Allergic rhinitis in children


  • Common in school age children
  • If not adequately managed will impair quality of life.
  • Periodic treatment with an antihistamine and/or nasal glucocorticoid is a safe, and usually adequate, management option.
  • Desensitization can be considered after pre-school age in moderate to severe allergic rhinitis.
  • The management of allergic rhinitis is important in an asthmatic child.


  • Allergic rhinitis usually presents after the age of 2 years, and about 15% of school age children are affected.
  • The most common allergens are pollens (deciduous trees, grasses and mugwort) as well as animal dander.
  • A doctor should be aware of the local annual appearance of pollens and mould spores.


  • Watery bilateral rhinorrhoea
  • Sneezing, tickly cough, congestion
  • Nose bleeds
  • Mouth breathing, snoring
  • Nocturnal awakenings, tiredness, reduced functional capacity and difficulty concentrating
  • Associated diseases: otitis media, sinusitis, asthma, conjunctivitis



  • The type and severity of symptoms, are they bilateral, do they alter with the seasons and surroundings?
  • Previous history of allergic symptoms
  • In seasonal rhinitis, the timing of symptoms should be elicited.
  • In perennial rhinitis, the allergens of the close surroundings should be considered.
  • Environmental factors: smoking, exposure to animals, other possible exposure
  • Family history: allergies, asthma

Differential diagnosis

  • Respiratory tract infections
  • Enlarged adenoids may cause snoring and mouth breathing.
  • Glue ear
  • A foreign body in the nose (Foreign body in the nose)
  • Structural anomalies
  • Reflux

Clinical examination

  • Mode of breathing: a mouth breather?
  • The structure of the nose: is the nose straight and symmetric?
  • Anterior rhinoscopy: oedema and bluish discoloration of the inferior nasal concha, clear discharge, asymmetry?
  • Mouth and pharynx: the size of adenoids and tonsils is assessed by looking into the pharynx with the aid of a tongue depressor and a mirror. Is there mucus at the back of the throat (postnasal drip)?
  • Lung auscultation (asthma)?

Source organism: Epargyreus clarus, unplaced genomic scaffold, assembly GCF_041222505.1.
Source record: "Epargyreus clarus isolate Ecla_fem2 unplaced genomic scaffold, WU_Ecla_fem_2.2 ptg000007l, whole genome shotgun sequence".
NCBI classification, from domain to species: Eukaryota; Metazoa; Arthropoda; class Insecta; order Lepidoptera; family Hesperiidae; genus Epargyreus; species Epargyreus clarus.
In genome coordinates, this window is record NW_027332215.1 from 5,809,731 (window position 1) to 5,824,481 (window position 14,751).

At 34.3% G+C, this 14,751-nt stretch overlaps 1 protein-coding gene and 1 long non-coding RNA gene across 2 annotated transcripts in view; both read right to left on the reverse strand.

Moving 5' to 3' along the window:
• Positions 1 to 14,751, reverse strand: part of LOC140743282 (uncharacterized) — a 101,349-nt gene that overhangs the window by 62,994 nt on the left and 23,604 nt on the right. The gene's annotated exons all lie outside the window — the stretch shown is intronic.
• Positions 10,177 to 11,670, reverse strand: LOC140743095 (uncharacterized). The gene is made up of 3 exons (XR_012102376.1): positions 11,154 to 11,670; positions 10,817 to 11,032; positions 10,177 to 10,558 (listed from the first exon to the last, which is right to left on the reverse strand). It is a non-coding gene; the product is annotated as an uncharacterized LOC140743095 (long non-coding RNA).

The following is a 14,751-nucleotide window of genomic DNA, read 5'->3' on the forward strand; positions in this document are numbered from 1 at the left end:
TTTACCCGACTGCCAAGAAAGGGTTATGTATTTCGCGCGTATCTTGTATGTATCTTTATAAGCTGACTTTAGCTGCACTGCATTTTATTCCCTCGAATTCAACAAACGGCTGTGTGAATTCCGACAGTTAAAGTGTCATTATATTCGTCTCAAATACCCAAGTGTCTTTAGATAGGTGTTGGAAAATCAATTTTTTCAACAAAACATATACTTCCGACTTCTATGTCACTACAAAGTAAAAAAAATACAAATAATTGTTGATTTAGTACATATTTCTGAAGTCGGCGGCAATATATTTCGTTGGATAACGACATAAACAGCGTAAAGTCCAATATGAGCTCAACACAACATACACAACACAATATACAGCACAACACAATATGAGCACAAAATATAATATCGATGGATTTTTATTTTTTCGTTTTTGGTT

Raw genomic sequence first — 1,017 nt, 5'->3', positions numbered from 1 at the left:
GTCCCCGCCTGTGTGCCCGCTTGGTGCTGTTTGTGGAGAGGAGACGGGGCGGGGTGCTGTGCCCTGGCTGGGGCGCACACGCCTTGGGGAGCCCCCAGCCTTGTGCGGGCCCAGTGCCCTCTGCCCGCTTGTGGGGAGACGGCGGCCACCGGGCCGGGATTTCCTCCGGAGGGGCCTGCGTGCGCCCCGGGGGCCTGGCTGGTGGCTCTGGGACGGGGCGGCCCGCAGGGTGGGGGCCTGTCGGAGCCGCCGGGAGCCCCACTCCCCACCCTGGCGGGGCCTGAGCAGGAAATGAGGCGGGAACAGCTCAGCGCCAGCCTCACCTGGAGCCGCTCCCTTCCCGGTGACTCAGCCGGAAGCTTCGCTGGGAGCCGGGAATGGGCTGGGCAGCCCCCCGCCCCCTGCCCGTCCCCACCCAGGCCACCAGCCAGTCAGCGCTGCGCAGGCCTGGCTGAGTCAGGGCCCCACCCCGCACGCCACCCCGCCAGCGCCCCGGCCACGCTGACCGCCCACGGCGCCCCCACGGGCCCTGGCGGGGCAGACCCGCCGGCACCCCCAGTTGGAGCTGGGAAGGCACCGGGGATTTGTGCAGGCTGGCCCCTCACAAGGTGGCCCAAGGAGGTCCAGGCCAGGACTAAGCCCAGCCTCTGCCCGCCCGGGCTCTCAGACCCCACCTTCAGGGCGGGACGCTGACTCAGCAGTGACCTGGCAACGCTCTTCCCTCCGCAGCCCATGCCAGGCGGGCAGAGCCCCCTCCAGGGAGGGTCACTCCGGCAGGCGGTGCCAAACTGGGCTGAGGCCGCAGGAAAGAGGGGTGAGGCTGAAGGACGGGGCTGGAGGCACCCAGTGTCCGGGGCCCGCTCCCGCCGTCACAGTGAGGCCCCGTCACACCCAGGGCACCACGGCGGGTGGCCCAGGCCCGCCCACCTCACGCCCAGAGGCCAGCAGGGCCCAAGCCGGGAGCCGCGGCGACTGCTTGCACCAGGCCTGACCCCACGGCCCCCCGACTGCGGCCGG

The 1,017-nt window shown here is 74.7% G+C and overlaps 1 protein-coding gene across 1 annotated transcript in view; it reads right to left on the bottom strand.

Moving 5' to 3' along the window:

• Skin (eczema suggestive of atopy?)
  • Eyes (allergic conjunctivitis?)


  • Allergy testing (skin prick tests or serum IgE assays) can be carried out at any age and should be done if the results would influence treatment decisions.
  • If indicated, investigations may also include blood tests, x-ray examinations and asthma investigations.


  • Confirmed irritants (e.g. animals) should be avoided on an individual level.
  • Drug treatment in children is usually carried out in courses lasting for 1–3 weeks.
  • With antihistamines, the effect onset is within hours, with nasal glucocorticoids the start is slower, within 2 to 3 days.
  • The efficacy of the most commonly used medicines in the treatment of different symptoms: see table T1
  • Nasal irrigation with e.g. a “neti” pot
  • When administering nasal sprays, the body is leaned forward and the other nostril is pressed closed, the spray is directed off the nasal septum, and the inhalation of the spray should be avoided.

Mild symptoms

  • Antihistamines (second-generation H1 receptor blockers): tablets, solutions, drops for children ≥ 1 year of age
  • Cromoglycate or antihistamine eye drops for children ≥ 3 years of age

Moderate to severe symptoms

  • Nasal glucocorticoids for children ≥ 3 years of age (individually determined and depending on the drug) [Evidence Level: C]
  • Antihistamines orally for children ≥ 1 year of age and/or nasally for children ≥ 4 years of age
  • A nasal decongestant (for up to 7 days) for children ≥ 1 year of age
  • Combination of an antihistamine and a nasal glucocorticoid in the nose for children ≥ 12 years of age
  • An antihistamine-sympathomimetic combination tablet or capsule (for up to 10 days) for children ≥ 12 years of age
  • Cromoglycate or antihistamine eye drops for children ≥ 3 years of age
  • Desensitization (by injections, sublingual tablets, or solutions) (Allergen-specific immunotherapy)

Table 1. The efficacy of the most commonly used medicines in the management of allergic rhinitis and conjunctivitis. The number of pluses denotes the degree of efficacy, 0 = no effect.
Oral antihistamine Nasal antihistamine Ophthalmic antihistamine Nasal glucocorticoid Nasal decongestant Oral decongestant Nasal cromone Ocular cromone Antileukotrienes Immunotherapy
From age (in years) 1 4 3 3 1 12 2 3 0.5 5
Rhinorrhoea ++ ++ 0 +++ 0 0 + 0 + ++
Sneezing ++ ++ 0 +++ 0 0 + 0 + ++
Nasal itch +++ ++ 0 ++ 0 0 + 0 + ++
Nasal congestion + + 0 +++ ++ + + 0 ++ ++
Allergic eye symptoms ++ 0 +++ ++ 0 0 0 ++ ++ ++

Referral criteria for specialist care

  • Symptoms persist despite medication.
  • To assess the need for desensitization in moderate to severe allergic rhinitis (Allergen-specific immunotherapy)
  • Problems in diagnosis or drug treatment
  • Additional investigations are required, such as allergy testing for allergens other than the most usual ones or other clinical follow-up investigations.


1. Bousquet J, Anto JM, Bachert C et al. Allergic rhinitis. Nat Rev Dis Primers 2020;6(1):95.  [PMID:33273461]
2. Roberts G, Xatzipsalti M, Borrego LM et al. Paediatric rhinitis: position paper of the European Academy of Allergy and Clinical Immunology. Allergy 2013;68(9):1102-16.  [PMID:23952296]
3. Tharpe CA, Kemp SF. Pediatric allergic rhinitis. Immunol Allergy Clin North Am 2015;35(1):185-98.  [PMID:25459584]
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